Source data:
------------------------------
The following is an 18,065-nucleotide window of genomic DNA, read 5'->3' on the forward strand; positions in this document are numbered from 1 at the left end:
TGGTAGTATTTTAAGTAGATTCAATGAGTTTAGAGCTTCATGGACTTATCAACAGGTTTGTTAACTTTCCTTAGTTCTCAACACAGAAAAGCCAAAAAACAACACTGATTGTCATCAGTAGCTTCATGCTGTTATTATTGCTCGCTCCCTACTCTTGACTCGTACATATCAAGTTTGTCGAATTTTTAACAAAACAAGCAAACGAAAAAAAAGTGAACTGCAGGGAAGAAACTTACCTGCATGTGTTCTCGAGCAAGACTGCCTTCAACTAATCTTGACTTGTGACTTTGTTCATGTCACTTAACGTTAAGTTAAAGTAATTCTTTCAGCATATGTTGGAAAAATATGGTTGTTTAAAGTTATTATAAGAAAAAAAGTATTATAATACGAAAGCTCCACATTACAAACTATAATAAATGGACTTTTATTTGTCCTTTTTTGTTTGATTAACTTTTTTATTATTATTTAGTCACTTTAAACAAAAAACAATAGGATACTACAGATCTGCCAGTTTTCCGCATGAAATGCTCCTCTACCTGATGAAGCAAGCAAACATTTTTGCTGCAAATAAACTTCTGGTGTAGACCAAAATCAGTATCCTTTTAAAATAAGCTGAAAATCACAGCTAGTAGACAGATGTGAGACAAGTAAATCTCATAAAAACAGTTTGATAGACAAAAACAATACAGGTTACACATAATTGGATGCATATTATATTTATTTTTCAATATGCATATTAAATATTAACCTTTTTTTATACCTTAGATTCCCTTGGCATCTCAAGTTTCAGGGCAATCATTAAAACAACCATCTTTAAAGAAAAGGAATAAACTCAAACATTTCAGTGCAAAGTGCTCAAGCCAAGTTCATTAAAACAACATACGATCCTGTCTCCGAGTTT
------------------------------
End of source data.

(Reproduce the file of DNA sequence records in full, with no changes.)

The following is an 18,065-nucleotide window of genomic DNA, read 5'->3' on the forward strand; positions in this document are numbered from 1 at the left end:
TGGTAGTATTTTAAGTAGATTCAATGAGTTTAGAGCTTCATGGACTTATCAACAGGTTTGTTAACTTTCCTTAGTTCTCAACACAGAAAAGCCAAAAAACAACACTGATTGTCATCAGTAGCTTCATGCTGTTATTATTGCTCGCTCCCTACTCTTGACTCGTACATATCAAGTTTGTCGAATTTTTAACAAAACAAGCAAACGAAAAAAAAGTGAACTGCAGGGAAGAAACTTACCTGCATGTGTTCTCGAGCAAGACTGCCTTCAACTAATCTTGACTTGTGACTTTGTTCATGTCACTTAACGTTAAGTTAAAGTAATTCTTTCAGCATATGTTGGAAAAATATGGTTGTTTAAAGTTATTATAAGAAAAAAAGTATTATAATACGAAAGCTCCACATTACAAACTATAATAAATGGACTTTTATTTGTCCTTTTTTGTTTGATTAACTTTTTTATTATTATTTAGTCACTTTAAACAAAAAACAATAGGATACTACAGATCTGCCAGTTTTCCGCATGAAATGCTCCTCTACCTGATGAAGCAAGCAAACATTTTTGCTGCAAATAAACTTCTGGTGTAGACCAAAATCAGTATCCTTTTAAAATAAGCTGAAAATCACAGCTAGTAGACAGATGTGAGACAAGTAAATCTCATAAAAACAGTTTGATAGACAAAAACAATACAGGTTACACATAATTGGATGCATATTATATTTATTTTTCAATATGCATATTAAATATTAACCTTTTTTTATACCTTAGATTCCCTTGGCATCTCAAGTTTCAGGGCAATCATTAAAACAACCATCTTTAAAGAAAAGGAATAAACTCAAACATTTCAGTGCAAAGTGCTCAAGCCAAGTTCATTAAAACAACATACGATCCTGTCTCCGAGTTT